Revealing the history of Marple and Mellor

Marple Aqueduct. Credit: Copyright Arthur Proctor

The bid, led by the Canal and River Trust in partnership with Mellor Archaeological Trust and Stockport Council, will help to protect and celebrate three important heritage sites and attract more visitors to Marple and Mellor.

The three year project centres around the legacy of Samuel Oldknow (1756-1828), one of the most important figures of the early cotton industry and a man who left a lasting mark on Marple. The Lottery funding will help to protect and improve access to three of Oldknow’s most important legacies: Marple Aqueduct, which carries the Peak Forest Canal 100 feet over the River Goyt, a series of elaborate canal side Lime Kilns and the impressive water powered Mellor Mill and complex that sits within the valley.

The project will include a series of environmental improvements to the sites as well as heritage training skills, development of walking routes and interpretation to help visitors understand how the sites would have looked at the height of the Industrial Revolution.

Walter Menzies, Chairman of the Canal and River Trust’s Manchester and Pennines Partnership, said: “This is fantastic news. The Peak Forest Canal is one of the most scenic waterways in Britain and boasts some fascinating and important historic sites. We are delighted that this grant from the Heritage Lottery Fund will help to improve access to the magnificent Marple Aqueduct, preserving it for future generations and ensuring that local people can explore the wonderful heritage and wildlife that the Peak Forest Canal has to offer.”

John Hearle, Chairman of Mellor Archaeological Trust (MAT), comments: “When it was built in Palladian style in 1790-92, Mellor Mill was the largest and most impressive cotton mill in the world. It was burnt out in 1892 and the land reverted to woodland. A grant from the Association for Industrial Archaeology enabled MAT to open up the wheelpit under the mill. This has attracted many visitors. The HLF grant will enable MAT to uncover remains of the whole complex, the mill itself, industrial buildings nearer the river and Oldknow’s mansion, and open them to public view in a small country park.”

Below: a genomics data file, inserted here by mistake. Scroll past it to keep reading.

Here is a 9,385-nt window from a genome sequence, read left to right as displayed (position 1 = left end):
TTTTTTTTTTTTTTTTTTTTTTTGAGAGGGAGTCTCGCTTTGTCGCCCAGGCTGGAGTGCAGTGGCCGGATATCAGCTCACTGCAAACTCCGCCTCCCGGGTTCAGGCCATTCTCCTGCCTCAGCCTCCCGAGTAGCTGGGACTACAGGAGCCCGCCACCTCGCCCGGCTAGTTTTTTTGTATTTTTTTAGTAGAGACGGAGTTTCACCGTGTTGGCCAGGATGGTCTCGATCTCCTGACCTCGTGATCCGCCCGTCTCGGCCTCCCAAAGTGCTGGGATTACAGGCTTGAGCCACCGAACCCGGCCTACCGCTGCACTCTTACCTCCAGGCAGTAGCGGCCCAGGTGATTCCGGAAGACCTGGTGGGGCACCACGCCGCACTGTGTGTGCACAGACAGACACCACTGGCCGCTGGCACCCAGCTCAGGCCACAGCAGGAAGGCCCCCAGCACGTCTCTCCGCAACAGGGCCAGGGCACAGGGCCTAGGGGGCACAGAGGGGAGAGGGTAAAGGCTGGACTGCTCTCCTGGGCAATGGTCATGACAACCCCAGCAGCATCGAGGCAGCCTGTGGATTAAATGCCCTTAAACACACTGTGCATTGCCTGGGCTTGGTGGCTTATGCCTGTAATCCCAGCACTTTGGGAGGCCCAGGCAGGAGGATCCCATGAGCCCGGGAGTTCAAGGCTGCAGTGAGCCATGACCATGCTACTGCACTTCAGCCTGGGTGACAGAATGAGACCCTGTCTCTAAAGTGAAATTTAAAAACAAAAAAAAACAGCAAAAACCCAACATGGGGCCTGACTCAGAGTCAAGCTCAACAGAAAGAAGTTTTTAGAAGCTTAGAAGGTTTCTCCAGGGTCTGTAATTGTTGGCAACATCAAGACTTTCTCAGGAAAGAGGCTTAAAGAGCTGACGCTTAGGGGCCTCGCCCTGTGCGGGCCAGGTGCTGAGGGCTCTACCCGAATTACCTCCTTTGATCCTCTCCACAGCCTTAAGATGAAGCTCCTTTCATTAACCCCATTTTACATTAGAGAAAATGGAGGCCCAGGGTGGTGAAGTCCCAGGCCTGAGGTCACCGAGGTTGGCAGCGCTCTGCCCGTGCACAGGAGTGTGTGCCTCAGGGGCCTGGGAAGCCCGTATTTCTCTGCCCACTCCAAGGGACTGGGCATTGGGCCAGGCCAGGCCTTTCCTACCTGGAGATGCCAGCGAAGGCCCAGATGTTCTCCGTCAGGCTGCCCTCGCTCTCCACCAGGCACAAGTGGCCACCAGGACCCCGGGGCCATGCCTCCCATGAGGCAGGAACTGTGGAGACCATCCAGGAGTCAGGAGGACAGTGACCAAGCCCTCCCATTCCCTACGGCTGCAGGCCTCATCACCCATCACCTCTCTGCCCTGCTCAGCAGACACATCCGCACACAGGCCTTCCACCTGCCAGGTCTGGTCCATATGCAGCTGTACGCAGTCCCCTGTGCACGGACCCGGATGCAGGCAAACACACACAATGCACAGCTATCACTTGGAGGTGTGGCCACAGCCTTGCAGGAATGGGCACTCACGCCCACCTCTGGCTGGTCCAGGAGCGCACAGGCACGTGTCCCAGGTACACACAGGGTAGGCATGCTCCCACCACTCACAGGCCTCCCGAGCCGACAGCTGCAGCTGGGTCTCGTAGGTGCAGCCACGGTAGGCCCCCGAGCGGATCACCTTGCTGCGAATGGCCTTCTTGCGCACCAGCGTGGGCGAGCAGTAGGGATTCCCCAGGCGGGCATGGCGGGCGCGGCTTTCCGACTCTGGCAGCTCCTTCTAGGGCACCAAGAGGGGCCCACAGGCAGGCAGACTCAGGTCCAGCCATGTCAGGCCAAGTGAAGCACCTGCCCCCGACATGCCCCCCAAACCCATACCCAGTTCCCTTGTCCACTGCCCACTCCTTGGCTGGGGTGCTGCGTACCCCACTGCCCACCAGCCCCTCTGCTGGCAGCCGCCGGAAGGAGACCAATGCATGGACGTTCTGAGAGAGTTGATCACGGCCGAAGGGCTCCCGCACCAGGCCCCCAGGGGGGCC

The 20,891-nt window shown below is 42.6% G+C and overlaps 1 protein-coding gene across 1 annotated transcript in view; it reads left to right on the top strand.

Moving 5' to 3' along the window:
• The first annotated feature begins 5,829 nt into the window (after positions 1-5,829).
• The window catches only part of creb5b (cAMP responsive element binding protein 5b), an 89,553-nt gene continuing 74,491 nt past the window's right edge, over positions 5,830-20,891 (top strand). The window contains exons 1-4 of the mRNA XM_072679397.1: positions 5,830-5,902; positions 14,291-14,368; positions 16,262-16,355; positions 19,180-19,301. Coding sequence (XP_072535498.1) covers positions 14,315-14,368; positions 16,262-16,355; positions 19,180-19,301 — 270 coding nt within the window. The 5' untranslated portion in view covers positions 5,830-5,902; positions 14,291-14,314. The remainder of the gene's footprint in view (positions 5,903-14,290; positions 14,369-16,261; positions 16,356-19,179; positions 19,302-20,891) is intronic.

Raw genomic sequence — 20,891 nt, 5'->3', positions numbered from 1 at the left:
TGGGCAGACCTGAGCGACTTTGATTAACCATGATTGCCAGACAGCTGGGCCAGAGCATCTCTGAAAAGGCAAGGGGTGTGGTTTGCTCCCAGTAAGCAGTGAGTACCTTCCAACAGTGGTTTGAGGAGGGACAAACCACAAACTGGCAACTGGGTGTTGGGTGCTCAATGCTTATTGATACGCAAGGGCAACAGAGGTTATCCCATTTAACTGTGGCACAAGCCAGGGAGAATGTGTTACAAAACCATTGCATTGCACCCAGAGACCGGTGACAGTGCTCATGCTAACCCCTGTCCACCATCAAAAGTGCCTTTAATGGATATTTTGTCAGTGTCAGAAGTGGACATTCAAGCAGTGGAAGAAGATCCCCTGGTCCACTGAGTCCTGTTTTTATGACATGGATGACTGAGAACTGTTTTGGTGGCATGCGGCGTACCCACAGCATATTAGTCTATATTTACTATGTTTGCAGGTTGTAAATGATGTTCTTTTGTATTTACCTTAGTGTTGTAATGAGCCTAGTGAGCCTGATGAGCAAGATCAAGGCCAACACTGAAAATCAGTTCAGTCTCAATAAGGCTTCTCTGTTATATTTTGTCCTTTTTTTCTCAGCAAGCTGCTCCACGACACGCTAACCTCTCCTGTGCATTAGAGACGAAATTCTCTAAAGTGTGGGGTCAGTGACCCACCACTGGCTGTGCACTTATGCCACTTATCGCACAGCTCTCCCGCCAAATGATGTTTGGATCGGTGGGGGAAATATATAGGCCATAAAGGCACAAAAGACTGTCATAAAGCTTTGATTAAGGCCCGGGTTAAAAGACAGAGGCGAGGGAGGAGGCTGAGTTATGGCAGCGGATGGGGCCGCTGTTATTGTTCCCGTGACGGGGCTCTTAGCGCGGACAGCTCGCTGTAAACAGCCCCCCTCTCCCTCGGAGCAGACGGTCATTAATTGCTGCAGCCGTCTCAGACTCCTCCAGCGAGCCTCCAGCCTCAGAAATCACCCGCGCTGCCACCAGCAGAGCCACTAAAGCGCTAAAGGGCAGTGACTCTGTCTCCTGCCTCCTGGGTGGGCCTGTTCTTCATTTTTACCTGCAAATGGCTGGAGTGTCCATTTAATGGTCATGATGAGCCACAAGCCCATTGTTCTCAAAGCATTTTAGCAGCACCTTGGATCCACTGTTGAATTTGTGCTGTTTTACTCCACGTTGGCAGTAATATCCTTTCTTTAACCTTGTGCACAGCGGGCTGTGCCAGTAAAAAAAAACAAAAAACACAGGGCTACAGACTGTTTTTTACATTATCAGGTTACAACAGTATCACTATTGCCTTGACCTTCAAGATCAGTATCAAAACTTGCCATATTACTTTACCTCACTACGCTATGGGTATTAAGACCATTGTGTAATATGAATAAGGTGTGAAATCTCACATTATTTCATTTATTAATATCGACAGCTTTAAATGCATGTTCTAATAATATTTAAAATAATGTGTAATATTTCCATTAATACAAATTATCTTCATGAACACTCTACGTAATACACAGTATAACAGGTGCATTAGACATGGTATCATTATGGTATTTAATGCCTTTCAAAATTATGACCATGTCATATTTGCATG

Sara Hilton, Head of Heritage Lottery Fund North West, said: “The Peak Forest Canal played a central role in the industrial history of the region. The Heritage Lottery Fund is delighted to support this project as it will make even more people aware of this wonderful landmark and its historic significance. Our investment in Marple and Mellor is bringing real cohesion to the natural and built heritage of the area while reconnecting people with what often lies overlooked on their doorstep.”

Thanks to the funding the partners will employ a temporary project manager and an education and interpretation officer to manage a range of volunteering and educational opportunities.

Notes to editors

The Peak Forest Canal boasts two Scheduled Ancient Monuments in its 15-mile length – the grand, three-arch Marple Aqueduct and the historic Bugsworth Basin. Bugsworth Basin lies at the end of the canal, where it once connected with a horse-drawn tramway that carried gritstone, limestone and burnt lime to be loaded at Bugsworth for onward carriage to Manchester, the North West and Midlands. Marple Lime Kilns, which lies adjacent to the junction of the Peak Forest Canal and the Macclesfield Canal and is also a Scheduled Ancient Monument.

Canal and River Trust is the guardian of 2,000 miles of historic waterways across England and Wales. We are among the largest charities in the UK, maintaining the nation’s third largest collection of listed structures, as well as museums, archives, navigations and hundreds of important wildlife sites. We believe that our canals and rivers are a national treasure and a local haven for people and wildlife. It is our job to care for this wonderful legacy – holding it in trust for the nation in perpetuity and giving people a greater role in the running of their local waterways.

Mellor Archaeological Trust was formed in 2000 following the discovery of an Iron Age ditch in the garden of the Old Vicarage next to Mellor Church on the edge of Stockport. Excavation was completed in 2009, but a section of the ditch is open to public view. The trust’s aims are to promote the investigation, interpretation, and preservation of the archaeology of the area and to bring this heritage to the public. Excavations continue at Shaw Cairn on Mellor Moor, but the main activity is now at the Mellor Mill complex.

Further information

Helen Hall, 07717 760 284, email:

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